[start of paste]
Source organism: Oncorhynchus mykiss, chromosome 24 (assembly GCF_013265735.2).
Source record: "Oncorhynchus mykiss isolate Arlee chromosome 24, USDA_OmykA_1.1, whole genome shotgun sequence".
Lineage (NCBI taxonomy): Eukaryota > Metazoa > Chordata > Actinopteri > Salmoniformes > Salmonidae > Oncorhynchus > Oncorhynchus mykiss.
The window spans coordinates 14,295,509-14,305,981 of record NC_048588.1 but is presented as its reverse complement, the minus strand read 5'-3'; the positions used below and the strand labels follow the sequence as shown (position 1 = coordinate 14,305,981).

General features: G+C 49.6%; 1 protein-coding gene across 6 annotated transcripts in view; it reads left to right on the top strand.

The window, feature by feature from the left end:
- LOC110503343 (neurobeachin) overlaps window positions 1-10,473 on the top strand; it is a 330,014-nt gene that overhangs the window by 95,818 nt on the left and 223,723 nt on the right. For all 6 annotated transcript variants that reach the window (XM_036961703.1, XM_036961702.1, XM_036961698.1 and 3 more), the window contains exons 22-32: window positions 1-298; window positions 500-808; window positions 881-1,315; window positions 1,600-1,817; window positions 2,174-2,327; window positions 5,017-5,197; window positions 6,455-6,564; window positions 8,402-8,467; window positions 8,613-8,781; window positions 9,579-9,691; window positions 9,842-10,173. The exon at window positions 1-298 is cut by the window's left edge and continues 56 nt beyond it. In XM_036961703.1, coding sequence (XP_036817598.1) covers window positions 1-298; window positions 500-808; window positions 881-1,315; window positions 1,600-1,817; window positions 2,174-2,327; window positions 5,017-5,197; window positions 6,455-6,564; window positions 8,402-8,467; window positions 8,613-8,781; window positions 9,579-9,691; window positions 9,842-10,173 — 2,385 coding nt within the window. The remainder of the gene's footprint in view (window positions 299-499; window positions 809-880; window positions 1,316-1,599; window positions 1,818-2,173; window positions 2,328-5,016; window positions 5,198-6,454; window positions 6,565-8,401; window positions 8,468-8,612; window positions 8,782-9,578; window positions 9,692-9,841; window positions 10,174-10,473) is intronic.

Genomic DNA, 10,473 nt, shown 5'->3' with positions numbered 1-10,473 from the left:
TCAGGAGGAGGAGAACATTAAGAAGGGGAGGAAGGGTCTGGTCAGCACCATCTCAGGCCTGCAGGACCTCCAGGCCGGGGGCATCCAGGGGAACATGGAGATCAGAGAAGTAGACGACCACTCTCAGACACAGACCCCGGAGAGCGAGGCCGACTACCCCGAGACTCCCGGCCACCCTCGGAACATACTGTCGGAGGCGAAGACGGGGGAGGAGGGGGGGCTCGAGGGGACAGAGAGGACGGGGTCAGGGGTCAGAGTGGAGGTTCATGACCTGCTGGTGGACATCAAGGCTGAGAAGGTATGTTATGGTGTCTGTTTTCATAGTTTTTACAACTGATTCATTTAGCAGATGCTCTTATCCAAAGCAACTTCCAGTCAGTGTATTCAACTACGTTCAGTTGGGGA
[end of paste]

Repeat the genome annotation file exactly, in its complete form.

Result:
Source organism: Oncorhynchus mykiss, chromosome 24 (assembly GCF_013265735.2).
Source record: "Oncorhynchus mykiss isolate Arlee chromosome 24, USDA_OmykA_1.1, whole genome shotgun sequence".
Lineage (NCBI taxonomy): Eukaryota > Metazoa > Chordata > Actinopteri > Salmoniformes > Salmonidae > Oncorhynchus > Oncorhynchus mykiss.
The window spans coordinates 14,295,509-14,305,981 of record NC_048588.1 but is presented as its reverse complement, the minus strand read 5'-3'; the positions used below and the strand labels follow the sequence as shown (position 1 = coordinate 14,305,981).

General features: G+C 49.6%; 1 protein-coding gene across 6 annotated transcripts in view; it reads left to right on the top strand.

The window, feature by feature from the left end:
- LOC110503343 (neurobeachin) overlaps window positions 1-10,473 on the top strand; it is a 330,014-nt gene that overhangs the window by 95,818 nt on the left and 223,723 nt on the right. For all 6 annotated transcript variants that reach the window (XM_036961703.1, XM_036961702.1, XM_036961698.1 and 3 more), the window contains exons 22-32: window positions 1-298; window positions 500-808; window positions 881-1,315; window positions 1,600-1,817; window positions 2,174-2,327; window positions 5,017-5,197; window positions 6,455-6,564; window positions 8,402-8,467; window positions 8,613-8,781; window positions 9,579-9,691; window positions 9,842-10,173. The exon at window positions 1-298 is cut by the window's left edge and continues 56 nt beyond it. In XM_036961703.1, coding sequence (XP_036817598.1) covers window positions 1-298; window positions 500-808; window positions 881-1,315; window positions 1,600-1,817; window positions 2,174-2,327; window positions 5,017-5,197; window positions 6,455-6,564; window positions 8,402-8,467; window positions 8,613-8,781; window positions 9,579-9,691; window positions 9,842-10,173 — 2,385 coding nt within the window. The remainder of the gene's footprint in view (window positions 299-499; window positions 809-880; window positions 1,316-1,599; window positions 1,818-2,173; window positions 2,328-5,016; window positions 5,198-6,454; window positions 6,565-8,401; window positions 8,468-8,612; window positions 8,782-9,578; window positions 9,692-9,841; window positions 10,174-10,473) is intronic.

Genomic DNA, 10,473 nt, shown 5'->3' with positions numbered 1-10,473 from the left:
TCAGGAGGAGGAGAACATTAAGAAGGGGAGGAAGGGTCTGGTCAGCACCATCTCAGGCCTGCAGGACCTCCAGGCCGGGGGCATCCAGGGGAACATGGAGATCAGAGAAGTAGACGACCACTCTCAGACACAGACCCCGGAGAGCGAGGCCGACTACCCCGAGACTCCCGGCCACCCTCGGAACATACTGTCGGAGGCGAAGACGGGGGAGGAGGGGGGGCTCGAGGGGACAGAGAGGACGGGGTCAGGGGTCAGAGTGGAGGTTCATGACCTGCTGGTGGACATCAAGGCTGAGAAGGTATGTTATGGTGTCTGTTTTCATAGTTTTTACAACTGATTCATTTAGCAGATGCTCTTATCCAAAGCAACTTCCAGTCAGTGTATTCAACTACGTTCAGTTGGGGA